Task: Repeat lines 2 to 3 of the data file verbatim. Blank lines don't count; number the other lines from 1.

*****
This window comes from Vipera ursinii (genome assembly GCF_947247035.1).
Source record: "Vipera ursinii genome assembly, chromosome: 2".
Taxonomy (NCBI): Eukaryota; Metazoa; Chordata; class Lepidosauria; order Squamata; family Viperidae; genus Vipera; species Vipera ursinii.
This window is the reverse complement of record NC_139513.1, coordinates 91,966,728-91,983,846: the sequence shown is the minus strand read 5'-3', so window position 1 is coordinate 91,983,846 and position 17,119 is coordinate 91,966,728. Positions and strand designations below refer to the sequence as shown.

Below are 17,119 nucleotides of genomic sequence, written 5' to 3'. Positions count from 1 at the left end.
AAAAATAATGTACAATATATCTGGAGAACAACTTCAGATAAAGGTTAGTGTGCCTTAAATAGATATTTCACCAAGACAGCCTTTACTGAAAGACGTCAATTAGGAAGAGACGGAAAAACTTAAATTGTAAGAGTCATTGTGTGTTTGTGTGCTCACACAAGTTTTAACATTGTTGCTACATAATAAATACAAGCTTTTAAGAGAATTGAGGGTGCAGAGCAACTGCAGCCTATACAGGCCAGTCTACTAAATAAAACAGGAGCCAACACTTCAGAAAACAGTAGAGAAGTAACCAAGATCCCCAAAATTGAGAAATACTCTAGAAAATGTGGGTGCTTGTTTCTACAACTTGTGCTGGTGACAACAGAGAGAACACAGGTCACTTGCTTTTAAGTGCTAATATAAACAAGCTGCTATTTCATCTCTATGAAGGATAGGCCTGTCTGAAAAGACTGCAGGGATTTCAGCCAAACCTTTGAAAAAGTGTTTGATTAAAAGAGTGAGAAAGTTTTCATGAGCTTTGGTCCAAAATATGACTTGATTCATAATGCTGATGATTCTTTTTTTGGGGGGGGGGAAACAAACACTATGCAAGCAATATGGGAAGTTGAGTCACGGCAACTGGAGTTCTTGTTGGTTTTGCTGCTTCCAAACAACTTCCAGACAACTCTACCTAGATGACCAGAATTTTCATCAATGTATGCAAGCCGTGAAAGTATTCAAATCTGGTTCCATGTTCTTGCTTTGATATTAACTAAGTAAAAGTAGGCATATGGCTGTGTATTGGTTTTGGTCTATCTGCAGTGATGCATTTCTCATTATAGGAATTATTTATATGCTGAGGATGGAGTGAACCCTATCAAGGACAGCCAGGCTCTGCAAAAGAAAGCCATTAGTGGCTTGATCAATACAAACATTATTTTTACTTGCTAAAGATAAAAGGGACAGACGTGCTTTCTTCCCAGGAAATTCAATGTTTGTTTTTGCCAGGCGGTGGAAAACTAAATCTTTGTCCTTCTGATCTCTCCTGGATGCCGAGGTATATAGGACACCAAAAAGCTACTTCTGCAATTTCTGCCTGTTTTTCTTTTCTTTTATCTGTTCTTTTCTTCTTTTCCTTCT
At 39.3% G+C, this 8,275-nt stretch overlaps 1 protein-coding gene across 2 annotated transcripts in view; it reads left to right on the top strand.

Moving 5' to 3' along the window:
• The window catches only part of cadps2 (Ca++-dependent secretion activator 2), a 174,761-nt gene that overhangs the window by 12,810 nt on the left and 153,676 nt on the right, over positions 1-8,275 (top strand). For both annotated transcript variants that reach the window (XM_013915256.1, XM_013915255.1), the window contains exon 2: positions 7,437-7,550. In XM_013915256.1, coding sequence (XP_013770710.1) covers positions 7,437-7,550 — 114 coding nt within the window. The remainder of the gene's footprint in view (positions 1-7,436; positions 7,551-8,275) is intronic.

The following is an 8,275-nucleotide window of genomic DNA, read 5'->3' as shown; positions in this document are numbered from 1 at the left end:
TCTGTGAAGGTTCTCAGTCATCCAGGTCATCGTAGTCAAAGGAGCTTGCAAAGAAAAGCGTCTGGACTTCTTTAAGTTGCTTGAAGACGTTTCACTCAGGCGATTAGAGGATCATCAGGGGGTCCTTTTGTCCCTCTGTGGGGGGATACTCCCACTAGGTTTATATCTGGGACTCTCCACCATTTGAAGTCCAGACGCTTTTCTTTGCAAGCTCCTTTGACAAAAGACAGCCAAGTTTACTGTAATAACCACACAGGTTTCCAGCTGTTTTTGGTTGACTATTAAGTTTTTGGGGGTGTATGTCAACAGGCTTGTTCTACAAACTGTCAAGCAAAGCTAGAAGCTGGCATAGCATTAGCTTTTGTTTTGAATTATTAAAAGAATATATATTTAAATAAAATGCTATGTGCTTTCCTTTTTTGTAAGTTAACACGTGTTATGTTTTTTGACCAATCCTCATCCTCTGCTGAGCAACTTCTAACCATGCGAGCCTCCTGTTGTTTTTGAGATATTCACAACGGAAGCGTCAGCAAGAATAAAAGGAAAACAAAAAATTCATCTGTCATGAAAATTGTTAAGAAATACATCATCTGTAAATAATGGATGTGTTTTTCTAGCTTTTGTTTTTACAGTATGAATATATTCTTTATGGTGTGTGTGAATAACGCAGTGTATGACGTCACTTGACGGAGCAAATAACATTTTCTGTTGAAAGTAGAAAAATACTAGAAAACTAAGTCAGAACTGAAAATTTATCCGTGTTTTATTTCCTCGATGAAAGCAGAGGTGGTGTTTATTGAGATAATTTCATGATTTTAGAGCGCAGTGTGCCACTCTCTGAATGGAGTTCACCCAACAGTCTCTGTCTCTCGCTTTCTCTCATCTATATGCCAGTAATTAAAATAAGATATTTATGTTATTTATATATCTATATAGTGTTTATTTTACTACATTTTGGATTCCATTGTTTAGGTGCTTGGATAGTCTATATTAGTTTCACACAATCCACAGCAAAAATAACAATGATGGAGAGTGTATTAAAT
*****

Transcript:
Source record: "Vipera ursinii genome assembly, chromosome: 2".
Taxonomy (NCBI): Eukaryota; Metazoa; Chordata; class Lepidosauria; order Squamata; family Viperidae; genus Vipera; species Vipera ursinii.